In all honesty, not the easiest of museums to do with a baby. Gareth was just fine, so I'd say okay for kids probably starting around age 3-4, depending on the kid. But Malcolm really just wanted to get down, crawl around, and get into everything. I did let him down a bit, but the floors were quite dirty, so his hands and knees were nice and grey by the time we left. I should've just kept him in the carrier the whole time, but it was really hot in there and we were both sweating within minutes of starting our tour.
Anyway, the museum is full of old phone stuff (can you tell I don't know much about the inner workings of phones?), as well as some other communications items. They have people there who can give you a quick tour of the upper floor, most of which I missed because Malcolm was fussing. But Ryan declared that it all seemed much more complicated than what he does every day. Some of the phones are connected with other phones in the room, so they can dial and show you how dialing would look at the central office and it gives you a chance to try out some of the old phones, which Gareth thought was quite fun.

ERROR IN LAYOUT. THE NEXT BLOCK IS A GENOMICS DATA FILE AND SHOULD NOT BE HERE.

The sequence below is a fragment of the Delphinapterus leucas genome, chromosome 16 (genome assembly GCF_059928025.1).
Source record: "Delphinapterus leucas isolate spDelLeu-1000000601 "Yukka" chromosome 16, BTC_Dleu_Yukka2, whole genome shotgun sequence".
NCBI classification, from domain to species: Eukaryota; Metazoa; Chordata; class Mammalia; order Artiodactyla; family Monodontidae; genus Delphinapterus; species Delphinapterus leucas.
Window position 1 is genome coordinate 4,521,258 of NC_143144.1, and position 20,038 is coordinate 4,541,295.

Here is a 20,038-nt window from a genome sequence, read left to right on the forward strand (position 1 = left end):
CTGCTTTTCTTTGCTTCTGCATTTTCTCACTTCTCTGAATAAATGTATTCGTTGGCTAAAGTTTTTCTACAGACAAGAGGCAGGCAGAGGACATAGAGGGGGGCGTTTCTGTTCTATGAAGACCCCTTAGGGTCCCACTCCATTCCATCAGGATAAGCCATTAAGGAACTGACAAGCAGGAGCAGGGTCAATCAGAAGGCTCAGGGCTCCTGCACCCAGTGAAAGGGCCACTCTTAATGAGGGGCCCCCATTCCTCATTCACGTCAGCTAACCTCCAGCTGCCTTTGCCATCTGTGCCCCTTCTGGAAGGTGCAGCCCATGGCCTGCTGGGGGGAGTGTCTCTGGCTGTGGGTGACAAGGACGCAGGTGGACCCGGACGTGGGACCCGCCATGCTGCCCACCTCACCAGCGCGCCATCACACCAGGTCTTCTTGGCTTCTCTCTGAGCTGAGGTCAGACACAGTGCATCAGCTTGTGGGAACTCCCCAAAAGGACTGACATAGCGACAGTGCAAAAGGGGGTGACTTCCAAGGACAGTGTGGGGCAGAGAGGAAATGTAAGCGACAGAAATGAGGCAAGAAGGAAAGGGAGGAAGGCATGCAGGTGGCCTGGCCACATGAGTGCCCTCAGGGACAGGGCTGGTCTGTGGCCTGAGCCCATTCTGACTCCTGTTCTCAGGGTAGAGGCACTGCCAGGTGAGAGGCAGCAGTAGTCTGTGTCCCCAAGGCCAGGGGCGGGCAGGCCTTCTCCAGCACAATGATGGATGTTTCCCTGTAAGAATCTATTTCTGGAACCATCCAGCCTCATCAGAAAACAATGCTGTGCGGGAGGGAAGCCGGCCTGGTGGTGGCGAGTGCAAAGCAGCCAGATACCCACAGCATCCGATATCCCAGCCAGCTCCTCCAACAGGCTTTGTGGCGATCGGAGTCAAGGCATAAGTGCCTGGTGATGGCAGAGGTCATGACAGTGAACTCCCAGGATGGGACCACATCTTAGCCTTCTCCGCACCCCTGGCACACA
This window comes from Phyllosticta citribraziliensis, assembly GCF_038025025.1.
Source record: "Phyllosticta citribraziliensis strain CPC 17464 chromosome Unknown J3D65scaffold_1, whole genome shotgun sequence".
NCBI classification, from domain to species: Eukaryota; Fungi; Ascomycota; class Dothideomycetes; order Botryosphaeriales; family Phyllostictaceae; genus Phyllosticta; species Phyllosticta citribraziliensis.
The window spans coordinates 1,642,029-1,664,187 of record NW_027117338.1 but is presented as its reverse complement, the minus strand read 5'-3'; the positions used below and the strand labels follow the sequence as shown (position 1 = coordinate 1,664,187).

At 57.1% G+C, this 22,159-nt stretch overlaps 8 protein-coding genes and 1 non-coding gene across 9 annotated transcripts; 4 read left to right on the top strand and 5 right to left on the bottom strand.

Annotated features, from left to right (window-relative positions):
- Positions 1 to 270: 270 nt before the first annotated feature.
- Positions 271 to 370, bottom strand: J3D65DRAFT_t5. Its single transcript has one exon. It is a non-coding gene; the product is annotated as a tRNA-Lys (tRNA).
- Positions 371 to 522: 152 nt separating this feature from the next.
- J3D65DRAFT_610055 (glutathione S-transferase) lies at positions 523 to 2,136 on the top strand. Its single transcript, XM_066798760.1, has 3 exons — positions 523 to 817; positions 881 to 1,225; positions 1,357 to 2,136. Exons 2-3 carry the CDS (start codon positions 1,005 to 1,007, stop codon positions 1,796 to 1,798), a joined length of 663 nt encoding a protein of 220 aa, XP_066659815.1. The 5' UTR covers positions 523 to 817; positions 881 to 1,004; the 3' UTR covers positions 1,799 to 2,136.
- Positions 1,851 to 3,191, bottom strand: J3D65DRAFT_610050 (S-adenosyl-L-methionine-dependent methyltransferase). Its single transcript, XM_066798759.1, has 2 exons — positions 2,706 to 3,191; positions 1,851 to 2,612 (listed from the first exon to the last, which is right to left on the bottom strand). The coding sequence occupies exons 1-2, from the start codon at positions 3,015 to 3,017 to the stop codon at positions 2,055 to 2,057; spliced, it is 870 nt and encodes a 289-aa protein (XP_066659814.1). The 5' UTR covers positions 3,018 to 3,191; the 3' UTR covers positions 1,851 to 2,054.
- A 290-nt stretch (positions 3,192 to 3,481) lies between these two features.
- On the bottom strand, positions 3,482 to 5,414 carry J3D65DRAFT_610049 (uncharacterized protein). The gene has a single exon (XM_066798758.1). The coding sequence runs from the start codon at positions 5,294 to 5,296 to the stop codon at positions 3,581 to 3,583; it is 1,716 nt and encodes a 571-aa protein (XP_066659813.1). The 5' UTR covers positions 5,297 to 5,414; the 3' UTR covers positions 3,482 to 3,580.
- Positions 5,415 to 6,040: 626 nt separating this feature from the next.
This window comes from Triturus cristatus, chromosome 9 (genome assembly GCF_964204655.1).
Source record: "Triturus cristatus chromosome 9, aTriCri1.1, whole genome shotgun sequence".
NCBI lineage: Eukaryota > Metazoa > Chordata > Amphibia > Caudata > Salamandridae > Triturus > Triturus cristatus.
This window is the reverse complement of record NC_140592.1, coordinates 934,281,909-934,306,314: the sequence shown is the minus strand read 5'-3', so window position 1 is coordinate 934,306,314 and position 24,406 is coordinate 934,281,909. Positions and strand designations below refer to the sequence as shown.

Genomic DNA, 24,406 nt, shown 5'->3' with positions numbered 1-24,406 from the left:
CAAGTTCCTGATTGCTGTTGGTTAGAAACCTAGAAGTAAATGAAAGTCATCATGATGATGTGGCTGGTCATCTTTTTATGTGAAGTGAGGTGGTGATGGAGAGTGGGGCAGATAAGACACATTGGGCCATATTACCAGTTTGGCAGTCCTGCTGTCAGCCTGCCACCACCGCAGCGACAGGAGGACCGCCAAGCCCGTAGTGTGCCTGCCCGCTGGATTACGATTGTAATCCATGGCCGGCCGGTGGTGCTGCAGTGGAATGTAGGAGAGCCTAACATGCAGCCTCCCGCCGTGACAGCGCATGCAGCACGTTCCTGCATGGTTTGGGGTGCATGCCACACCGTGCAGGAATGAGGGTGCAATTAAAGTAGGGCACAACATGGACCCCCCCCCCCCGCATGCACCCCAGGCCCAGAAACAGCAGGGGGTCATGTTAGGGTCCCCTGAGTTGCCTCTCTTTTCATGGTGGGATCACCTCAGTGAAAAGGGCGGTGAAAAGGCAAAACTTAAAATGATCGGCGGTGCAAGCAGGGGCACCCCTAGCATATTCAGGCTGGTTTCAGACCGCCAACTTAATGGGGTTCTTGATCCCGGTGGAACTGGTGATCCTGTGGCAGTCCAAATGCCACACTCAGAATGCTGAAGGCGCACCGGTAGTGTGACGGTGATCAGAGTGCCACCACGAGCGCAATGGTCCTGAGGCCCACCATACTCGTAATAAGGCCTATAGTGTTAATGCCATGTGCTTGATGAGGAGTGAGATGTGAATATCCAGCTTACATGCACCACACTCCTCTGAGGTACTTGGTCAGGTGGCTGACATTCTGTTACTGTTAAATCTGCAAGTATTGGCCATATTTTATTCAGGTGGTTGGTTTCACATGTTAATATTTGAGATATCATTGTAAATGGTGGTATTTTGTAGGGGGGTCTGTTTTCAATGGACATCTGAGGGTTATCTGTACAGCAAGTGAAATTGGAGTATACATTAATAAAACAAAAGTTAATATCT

|Ryan reading about the step by step switching system|
Other items there - old teletypes, dictaphones, oldish computers, telegraphs, army field phones from WWII, operator's desks, etc.
|Magnetic recorders (answering machines) - the messages were recorded on thin metal wires. Too expensive for households, but used by businesses.|
Gareth thought being inside the British phone box was fun - except that the door was a bit too heavy for him to manage himself. Apparently the phone company for the area - Western Electric - also got into manufacturing household goods such as irons, clothes dryers, vacuums, etc. for a while, so they've got some of those as well. Ryan entertained himself on the second floor by reading the Bell System Technical Journal. An especially fun place to visit if you're really into that stuff, but even if you're not, it's quite interesting to look at all the old communications devices.
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